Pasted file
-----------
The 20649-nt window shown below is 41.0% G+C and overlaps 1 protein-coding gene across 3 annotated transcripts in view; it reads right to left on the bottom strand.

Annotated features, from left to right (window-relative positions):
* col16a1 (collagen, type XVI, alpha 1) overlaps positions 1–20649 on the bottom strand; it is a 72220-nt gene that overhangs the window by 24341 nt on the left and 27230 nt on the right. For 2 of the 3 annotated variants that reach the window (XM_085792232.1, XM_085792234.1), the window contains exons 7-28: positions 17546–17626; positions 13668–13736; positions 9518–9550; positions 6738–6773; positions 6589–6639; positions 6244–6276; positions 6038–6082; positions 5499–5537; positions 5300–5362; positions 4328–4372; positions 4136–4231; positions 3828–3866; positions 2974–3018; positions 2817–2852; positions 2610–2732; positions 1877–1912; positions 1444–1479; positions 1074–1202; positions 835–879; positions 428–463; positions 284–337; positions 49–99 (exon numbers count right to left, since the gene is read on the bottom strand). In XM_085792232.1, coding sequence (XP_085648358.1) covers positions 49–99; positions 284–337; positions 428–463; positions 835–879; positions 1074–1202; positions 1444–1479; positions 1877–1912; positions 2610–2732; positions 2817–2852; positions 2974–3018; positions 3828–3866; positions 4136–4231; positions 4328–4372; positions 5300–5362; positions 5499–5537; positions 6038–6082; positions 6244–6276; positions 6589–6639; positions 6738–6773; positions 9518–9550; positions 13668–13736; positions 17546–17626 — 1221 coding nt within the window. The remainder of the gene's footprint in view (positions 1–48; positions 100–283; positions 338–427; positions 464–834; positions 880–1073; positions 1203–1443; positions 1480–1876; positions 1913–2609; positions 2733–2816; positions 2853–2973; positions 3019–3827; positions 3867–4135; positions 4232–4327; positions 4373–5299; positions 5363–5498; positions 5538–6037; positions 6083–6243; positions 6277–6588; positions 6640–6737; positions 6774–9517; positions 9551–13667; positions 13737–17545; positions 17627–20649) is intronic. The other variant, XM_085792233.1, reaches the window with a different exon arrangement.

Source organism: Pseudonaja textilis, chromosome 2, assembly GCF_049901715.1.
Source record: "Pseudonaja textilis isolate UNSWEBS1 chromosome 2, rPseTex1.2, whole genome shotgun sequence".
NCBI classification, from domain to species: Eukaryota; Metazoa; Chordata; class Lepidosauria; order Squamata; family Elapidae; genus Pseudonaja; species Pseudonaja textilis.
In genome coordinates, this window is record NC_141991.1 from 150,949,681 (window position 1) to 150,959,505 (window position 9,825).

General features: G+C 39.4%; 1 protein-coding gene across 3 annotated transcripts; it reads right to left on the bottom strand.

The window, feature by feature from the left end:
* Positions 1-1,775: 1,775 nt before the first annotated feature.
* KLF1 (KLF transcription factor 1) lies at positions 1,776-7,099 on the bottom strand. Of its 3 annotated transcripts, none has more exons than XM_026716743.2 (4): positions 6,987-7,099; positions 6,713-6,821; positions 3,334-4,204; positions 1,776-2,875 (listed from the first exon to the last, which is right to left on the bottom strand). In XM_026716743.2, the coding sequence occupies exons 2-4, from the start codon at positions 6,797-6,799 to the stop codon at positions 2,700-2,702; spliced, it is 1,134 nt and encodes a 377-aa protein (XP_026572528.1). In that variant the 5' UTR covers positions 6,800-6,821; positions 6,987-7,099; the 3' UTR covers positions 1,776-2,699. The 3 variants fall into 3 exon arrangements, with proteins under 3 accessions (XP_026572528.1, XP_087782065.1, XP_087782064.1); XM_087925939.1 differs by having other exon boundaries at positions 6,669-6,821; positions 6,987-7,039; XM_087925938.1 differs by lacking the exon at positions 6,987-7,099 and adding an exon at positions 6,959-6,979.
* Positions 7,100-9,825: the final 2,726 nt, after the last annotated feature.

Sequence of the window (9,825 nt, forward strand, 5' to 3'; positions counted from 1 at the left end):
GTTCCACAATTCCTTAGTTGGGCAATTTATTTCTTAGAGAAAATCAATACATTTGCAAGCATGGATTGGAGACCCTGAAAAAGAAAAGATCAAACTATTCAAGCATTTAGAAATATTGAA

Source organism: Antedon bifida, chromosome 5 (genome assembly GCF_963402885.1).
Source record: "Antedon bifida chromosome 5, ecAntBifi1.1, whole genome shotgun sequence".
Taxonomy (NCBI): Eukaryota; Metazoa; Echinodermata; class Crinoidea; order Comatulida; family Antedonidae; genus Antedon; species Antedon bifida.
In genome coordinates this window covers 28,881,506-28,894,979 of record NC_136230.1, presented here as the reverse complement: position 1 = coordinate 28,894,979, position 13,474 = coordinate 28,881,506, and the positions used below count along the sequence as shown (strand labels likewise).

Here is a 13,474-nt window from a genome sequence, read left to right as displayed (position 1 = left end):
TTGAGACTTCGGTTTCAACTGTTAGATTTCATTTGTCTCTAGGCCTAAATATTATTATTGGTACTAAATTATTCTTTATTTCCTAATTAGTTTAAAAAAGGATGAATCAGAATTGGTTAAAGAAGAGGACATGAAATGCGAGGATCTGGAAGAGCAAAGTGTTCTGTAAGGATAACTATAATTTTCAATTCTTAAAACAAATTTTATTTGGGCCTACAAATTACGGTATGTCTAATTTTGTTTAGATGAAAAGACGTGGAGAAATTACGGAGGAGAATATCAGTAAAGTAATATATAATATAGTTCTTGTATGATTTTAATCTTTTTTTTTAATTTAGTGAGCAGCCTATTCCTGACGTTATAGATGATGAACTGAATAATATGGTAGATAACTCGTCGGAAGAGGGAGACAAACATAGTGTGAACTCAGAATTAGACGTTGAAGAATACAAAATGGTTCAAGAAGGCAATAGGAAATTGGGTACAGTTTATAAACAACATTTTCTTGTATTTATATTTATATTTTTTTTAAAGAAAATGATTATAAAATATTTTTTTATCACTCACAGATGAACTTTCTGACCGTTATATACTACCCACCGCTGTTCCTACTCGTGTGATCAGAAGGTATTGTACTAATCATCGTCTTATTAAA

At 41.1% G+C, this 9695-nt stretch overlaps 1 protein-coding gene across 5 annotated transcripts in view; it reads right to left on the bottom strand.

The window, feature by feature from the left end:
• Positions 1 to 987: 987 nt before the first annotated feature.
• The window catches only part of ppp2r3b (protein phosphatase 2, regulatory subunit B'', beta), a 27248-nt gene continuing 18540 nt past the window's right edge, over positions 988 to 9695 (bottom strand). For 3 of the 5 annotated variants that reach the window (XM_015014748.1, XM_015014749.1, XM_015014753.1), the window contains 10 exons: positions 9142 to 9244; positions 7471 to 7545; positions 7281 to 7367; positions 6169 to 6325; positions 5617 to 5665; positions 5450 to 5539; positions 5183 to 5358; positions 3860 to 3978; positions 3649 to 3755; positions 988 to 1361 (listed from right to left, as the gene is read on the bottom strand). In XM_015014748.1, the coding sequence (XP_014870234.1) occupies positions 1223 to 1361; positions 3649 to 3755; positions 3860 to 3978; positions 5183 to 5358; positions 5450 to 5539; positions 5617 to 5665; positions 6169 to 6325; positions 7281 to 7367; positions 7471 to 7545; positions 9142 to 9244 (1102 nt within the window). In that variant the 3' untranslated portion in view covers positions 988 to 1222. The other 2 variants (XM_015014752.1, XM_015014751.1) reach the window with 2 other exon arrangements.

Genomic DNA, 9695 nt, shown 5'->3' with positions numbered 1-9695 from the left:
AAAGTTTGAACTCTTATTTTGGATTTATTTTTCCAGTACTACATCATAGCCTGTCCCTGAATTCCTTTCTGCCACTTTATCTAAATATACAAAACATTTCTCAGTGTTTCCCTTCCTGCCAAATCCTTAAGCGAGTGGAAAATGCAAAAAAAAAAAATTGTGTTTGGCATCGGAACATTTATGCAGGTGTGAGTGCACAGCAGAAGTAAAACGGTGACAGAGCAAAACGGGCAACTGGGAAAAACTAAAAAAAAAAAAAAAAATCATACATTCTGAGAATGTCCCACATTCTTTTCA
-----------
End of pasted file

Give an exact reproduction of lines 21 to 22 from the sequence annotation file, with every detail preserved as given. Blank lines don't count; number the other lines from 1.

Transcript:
At 41.1% G+C, this 9695-nt stretch overlaps 1 protein-coding gene across 5 annotated transcripts in view; it reads right to left on the bottom strand.

The window, feature by feature from the left end: